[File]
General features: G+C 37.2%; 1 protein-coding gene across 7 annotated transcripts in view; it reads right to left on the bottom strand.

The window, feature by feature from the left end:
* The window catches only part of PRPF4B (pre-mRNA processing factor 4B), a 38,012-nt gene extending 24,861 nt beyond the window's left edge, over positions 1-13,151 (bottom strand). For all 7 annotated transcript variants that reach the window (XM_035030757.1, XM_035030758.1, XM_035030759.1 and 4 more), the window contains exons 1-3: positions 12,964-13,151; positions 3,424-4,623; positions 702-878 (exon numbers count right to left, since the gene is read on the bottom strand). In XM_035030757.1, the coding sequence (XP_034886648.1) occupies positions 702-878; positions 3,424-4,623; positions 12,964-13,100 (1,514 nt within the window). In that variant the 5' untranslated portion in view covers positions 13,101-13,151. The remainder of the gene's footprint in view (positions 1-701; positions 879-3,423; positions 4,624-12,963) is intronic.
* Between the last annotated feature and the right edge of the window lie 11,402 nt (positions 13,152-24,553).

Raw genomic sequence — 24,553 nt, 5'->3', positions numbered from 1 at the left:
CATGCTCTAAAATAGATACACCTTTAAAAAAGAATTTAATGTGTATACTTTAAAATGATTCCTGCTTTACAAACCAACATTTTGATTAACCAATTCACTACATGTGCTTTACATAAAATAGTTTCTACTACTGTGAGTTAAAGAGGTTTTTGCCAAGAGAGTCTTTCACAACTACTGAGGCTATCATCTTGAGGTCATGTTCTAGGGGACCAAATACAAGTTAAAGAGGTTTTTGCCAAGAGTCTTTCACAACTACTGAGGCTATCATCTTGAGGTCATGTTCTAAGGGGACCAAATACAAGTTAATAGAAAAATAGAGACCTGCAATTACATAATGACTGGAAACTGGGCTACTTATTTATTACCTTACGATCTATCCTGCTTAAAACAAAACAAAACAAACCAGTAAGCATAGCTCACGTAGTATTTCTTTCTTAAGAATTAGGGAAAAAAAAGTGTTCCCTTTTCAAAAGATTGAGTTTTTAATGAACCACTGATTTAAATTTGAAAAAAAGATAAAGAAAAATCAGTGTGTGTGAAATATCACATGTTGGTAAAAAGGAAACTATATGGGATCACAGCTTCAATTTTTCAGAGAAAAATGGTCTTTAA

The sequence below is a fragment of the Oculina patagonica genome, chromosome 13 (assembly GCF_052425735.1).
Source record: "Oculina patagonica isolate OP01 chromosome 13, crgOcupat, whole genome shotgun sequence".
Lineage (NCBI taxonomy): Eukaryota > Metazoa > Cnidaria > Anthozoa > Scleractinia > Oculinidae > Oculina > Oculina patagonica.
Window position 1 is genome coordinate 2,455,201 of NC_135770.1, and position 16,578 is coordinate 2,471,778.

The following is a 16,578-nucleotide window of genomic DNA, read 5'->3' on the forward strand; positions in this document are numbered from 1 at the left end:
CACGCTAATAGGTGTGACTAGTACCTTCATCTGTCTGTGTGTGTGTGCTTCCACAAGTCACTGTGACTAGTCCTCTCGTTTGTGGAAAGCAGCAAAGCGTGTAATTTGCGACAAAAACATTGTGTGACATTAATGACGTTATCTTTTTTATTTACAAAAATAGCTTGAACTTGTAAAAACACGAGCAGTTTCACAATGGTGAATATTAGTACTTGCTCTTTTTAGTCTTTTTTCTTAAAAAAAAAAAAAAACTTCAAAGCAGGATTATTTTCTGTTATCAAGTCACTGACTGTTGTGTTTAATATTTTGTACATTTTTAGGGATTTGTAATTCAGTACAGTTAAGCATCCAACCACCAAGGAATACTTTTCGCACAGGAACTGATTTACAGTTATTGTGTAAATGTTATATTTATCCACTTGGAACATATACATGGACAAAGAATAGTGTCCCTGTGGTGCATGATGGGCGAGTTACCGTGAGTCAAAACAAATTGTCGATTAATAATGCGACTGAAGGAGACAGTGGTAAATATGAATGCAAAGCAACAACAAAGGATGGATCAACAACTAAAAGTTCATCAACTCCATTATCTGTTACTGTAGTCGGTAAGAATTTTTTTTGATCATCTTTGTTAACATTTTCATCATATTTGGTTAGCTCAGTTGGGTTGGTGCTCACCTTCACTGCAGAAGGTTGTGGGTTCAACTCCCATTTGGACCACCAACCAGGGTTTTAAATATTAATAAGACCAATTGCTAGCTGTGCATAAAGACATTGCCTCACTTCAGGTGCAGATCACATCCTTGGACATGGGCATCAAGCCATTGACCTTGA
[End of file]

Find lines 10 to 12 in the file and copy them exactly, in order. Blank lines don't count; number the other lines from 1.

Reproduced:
Window position 1 is genome coordinate 2,455,201 of NC_135770.1, and position 16,578 is coordinate 2,471,778.

The following is a 16,578-nucleotide window of genomic DNA, read 5'->3' on the forward strand; positions in this document are numbered from 1 at the left end:
CACGCTAATAGGTGTGACTAGTACCTTCATCTGTCTGTGTGTGTGTGCTTCCACAAGTCACTGTGACTAGTCCTCTCGTTTGTGGAAAGCAGCAAAGCGTGTAATTTGCGACAAAAACATTGTGTGACATTAATGACGTTATCTTTTTTATTTACAAAAATAGCTTGAACTTGTAAAAACACGAGCAGTTTCACAATGGTGAATATTAGTACTTGCTCTTTTTAGTCTTTTTTCTTAAAAAAAAAAAAAAACTTCAAAGCAGGATTATTTTCTGTTATCAAGTCACTGACTGTTGTGTTTAATATTTTGTACATTTTTAGGGATTTGTAATTCAGTACAGTTAAGCATCCAACCACCAAGGAATACTTTTCGCACAGGAACTGATTTACAGTTATTGTGTAAATGTTATATTTATCCACTTGGAACATATACATGGACAAAGAATAGTGTCCCTGTGGTGCATGATGGGCGAGTTACCGTGAGTCAAAACAAATTGTCGATTAATAATGCGACTGAAGGAGACAGTGGTAAATATGAATGCAAAGCAACAACAAAGGATGGATCAACAACTAAAAGTTCATCAACTCCATTATCTGTTACTGTAGTCGGTAAGAATTTTTTTTGATCATCTTTGTTAACATTTTCATCATATTTGGTTAGCTCAGTTGGGTTGGTGCTCACCTTCACTGCAGAAGGTTGTGGGTTCAACTCCCATTTGGACCACCAACCAGGGTTTTAAATATTAATAAGACCAATTGCTAGCTGTGCATAAAGACATTGCCTCACTTCAGGTGCAGATCACATCCTTGGACATGGGCATCAAGCCATTGACCTTGA